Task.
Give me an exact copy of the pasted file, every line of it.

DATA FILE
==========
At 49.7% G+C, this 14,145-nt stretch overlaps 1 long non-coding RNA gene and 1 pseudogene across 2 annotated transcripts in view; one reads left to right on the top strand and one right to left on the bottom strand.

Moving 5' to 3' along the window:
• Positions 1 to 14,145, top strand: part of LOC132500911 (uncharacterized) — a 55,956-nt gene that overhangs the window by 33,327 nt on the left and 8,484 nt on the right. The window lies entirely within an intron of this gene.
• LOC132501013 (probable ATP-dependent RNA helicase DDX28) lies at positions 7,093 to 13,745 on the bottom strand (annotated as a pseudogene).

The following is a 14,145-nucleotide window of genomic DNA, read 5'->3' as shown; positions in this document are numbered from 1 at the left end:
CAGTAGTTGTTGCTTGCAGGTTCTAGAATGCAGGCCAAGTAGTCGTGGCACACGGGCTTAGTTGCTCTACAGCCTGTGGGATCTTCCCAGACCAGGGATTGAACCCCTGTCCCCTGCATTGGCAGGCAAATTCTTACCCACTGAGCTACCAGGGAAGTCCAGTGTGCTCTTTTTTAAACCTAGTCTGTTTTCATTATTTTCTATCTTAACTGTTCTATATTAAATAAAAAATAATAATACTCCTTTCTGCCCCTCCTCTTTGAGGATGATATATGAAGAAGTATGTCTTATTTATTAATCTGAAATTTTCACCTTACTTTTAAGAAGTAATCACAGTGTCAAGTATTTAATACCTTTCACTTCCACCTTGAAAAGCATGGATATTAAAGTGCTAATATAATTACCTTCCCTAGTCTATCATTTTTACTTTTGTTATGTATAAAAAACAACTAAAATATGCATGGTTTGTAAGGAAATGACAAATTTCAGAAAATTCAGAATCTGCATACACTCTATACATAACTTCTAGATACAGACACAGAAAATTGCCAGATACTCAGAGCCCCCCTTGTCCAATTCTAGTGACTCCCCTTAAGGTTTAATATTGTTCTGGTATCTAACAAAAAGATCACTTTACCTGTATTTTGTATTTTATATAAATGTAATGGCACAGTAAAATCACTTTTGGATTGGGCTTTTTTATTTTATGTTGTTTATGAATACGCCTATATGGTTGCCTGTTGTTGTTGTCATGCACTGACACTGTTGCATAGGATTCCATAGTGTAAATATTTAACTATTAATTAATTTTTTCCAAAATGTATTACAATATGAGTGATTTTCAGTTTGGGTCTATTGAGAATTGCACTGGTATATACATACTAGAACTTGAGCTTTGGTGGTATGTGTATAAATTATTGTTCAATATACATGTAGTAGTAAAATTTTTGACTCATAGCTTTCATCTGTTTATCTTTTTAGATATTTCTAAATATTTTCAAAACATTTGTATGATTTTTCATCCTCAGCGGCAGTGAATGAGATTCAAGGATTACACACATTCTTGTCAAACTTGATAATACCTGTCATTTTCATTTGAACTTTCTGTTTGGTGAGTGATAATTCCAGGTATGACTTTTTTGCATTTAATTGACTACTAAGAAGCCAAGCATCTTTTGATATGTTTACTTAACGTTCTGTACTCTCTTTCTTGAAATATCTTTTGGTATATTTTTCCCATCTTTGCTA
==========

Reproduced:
At 49.7% G+C, this 14,145-nt stretch overlaps 1 long non-coding RNA gene and 1 pseudogene across 2 annotated transcripts in view; one reads left to right on the top strand and one right to left on the bottom strand.

Moving 5' to 3' along the window:
• Positions 1 to 14,145, top strand: part of LOC132500911 (uncharacterized) — a 55,956-nt gene that overhangs the window by 33,327 nt on the left and 8,484 nt on the right. The window lies entirely within an intron of this gene.
• LOC132501013 (probable ATP-dependent RNA helicase DDX28) lies at positions 7,093 to 13,745 on the bottom strand (annotated as a pseudogene).

The following is a 14,145-nucleotide window of genomic DNA, read 5'->3' as shown; positions in this document are numbered from 1 at the left end:
CAGTAGTTGTTGCTTGCAGGTTCTAGAATGCAGGCCAAGTAGTCGTGGCACACGGGCTTAGTTGCTCTACAGCCTGTGGGATCTTCCCAGACCAGGGATTGAACCCCTGTCCCCTGCATTGGCAGGCAAATTCTTACCCACTGAGCTACCAGGGAAGTCCAGTGTGCTCTTTTTTAAACCTAGTCTGTTTTCATTATTTTCTATCTTAACTGTTCTATATTAAATAAAAAATAATAATACTCCTTTCTGCCCCTCCTCTTTGAGGATGATATATGAAGAAGTATGTCTTATTTATTAATCTGAAATTTTCACCTTACTTTTAAGAAGTAATCACAGTGTCAAGTATTTAATACCTTTCACTTCCACCTTGAAAAGCATGGATATTAAAGTGCTAATATAATTACCTTCCCTAGTCTATCATTTTTACTTTTGTTATGTATAAAAAACAACTAAAATATGCATGGTTTGTAAGGAAATGACAAATTTCAGAAAATTCAGAATCTGCATACACTCTATACATAACTTCTAGATACAGACACAGAAAATTGCCAGATACTCAGAGCCCCCCTTGTCCAATTCTAGTGACTCCCCTTAAGGTTTAATATTGTTCTGGTATCTAACAAAAAGATCACTTTACCTGTATTTTGTATTTTATATAAATGTAATGGCACAGTAAAATCACTTTTGGATTGGGCTTTTTTATTTTATGTTGTTTATGAATACGCCTATATGGTTGCCTGTTGTTGTTGTCATGCACTGACACTGTTGCATAGGATTCCATAGTGTAAATATTTAACTATTAATTAATTTTTTCCAAAATGTATTACAATATGAGTGATTTTCAGTTTGGGTCTATTGAGAATTGCACTGGTATATACATACTAGAACTTGAGCTTTGGTGGTATGTGTATAAATTATTGTTCAATATACATGTAGTAGTAAAATTTTTGACTCATAGCTTTCATCTGTTTATCTTTTTAGATATTTCTAAATATTTTCAAAACATTTGTATGATTTTTCATCCTCAGCGGCAGTGAATGAGATTCAAGGATTACACACATTCTTGTCAAACTTGATAATACCTGTCATTTTCATTTGAACTTTCTGTTTGGTGAGTGATAATTCCAGGTATGACTTTTTTGCATTTAATTGACTACTAAGAAGCCAAGCATCTTTTGATATGTTTACTTAACGTTCTGTACTCTCTTTCTTGAAATATCTTTTGGTATATTTTTCCCATCTTTGCTA